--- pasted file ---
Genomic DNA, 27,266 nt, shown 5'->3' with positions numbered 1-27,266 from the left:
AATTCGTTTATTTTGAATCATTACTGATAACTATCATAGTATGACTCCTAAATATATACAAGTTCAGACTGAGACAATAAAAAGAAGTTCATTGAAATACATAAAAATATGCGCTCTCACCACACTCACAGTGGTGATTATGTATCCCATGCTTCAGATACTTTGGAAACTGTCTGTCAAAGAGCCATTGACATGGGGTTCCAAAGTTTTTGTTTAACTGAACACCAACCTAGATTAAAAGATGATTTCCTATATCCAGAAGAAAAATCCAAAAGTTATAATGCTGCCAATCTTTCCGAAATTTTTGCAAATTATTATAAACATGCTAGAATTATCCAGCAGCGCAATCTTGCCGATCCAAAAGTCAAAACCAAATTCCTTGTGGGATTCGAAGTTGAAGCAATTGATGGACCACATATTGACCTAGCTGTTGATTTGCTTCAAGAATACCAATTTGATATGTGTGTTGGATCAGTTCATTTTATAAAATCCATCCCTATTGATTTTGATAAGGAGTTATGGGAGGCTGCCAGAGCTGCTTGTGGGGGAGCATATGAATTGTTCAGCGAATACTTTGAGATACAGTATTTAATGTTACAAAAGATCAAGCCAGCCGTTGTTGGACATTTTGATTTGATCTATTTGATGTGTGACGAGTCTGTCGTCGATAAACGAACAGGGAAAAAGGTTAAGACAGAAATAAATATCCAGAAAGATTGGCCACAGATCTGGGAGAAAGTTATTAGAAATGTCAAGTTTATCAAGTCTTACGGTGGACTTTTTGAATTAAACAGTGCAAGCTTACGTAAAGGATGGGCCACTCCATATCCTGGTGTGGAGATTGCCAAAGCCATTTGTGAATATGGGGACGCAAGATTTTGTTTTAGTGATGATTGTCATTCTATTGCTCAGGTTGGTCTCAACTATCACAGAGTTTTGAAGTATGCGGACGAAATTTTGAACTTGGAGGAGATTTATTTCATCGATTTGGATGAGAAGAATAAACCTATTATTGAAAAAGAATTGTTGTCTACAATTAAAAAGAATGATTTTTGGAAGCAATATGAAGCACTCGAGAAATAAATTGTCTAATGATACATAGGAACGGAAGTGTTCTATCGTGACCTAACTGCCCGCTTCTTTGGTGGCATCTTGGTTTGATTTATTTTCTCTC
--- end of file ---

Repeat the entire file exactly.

Genomic DNA, 27,266 nt, shown 5'->3' with positions numbered 1-27,266 from the left:
AATTCGTTTATTTTGAATCATTACTGATAACTATCATAGTATGACTCCTAAATATATACAAGTTCAGACTGAGACAATAAAAAGAAGTTCATTGAAATACATAAAAATATGCGCTCTCACCACACTCACAGTGGTGATTATGTATCCCATGCTTCAGATACTTTGGAAACTGTCTGTCAAAGAGCCATTGACATGGGGTTCCAAAGTTTTTGTTTAACTGAACACCAACCTAGATTAAAAGATGATTTCCTATATCCAGAAGAAAAATCCAAAAGTTATAATGCTGCCAATCTTTCCGAAATTTTTGCAAATTATTATAAACATGCTAGAATTATCCAGCAGCGCAATCTTGCCGATCCAAAAGTCAAAACCAAATTCCTTGTGGGATTCGAAGTTGAAGCAATTGATGGACCACATATTGACCTAGCTGTTGATTTGCTTCAAGAATACCAATTTGATATGTGTGTTGGATCAGTTCATTTTATAAAATCCATCCCTATTGATTTTGATAAGGAGTTATGGGAGGCTGCCAGAGCTGCTTGTGGGGGAGCATATGAATTGTTCAGCGAATACTTTGAGATACAGTATTTAATGTTACAAAAGATCAAGCCAGCCGTTGTTGGACATTTTGATTTGATCTATTTGATGTGTGACGAGTCTGTCGTCGATAAACGAACAGGGAAAAAGGTTAAGACAGAAATAAATATCCAGAAAGATTGGCCACAGATCTGGGAGAAAGTTATTAGAAATGTCAAGTTTATCAAGTCTTACGGTGGACTTTTTGAATTAAACAGTGCAAGCTTACGTAAAGGATGGGCCACTCCATATCCTGGTGTGGAGATTGCCAAAGCCATTTGTGAATATGGGGACGCAAGATTTTGTTTTAGTGATGATTGTCATTCTATTGCTCAGGTTGGTCTCAACTATCACAGAGTTTTGAAGTATGCGGACGAAATTTTGAACTTGGAGGAGATTTATTTCATCGATTTGGATGAGAAGAATAAACCTATTATTGAAAAAGAATTGTTGTCTACAATTAAAAAGAATGATTTTTGGAAGCAATATGAAGCACTCGAGAAATAAATTGTCTAATGATACATAGGAACGGAAGTGTTCTATCGTGACCTAACTGCCCGCTTCTTTGGTGGCATCTTGGTTTGATTTATTTTCTCTC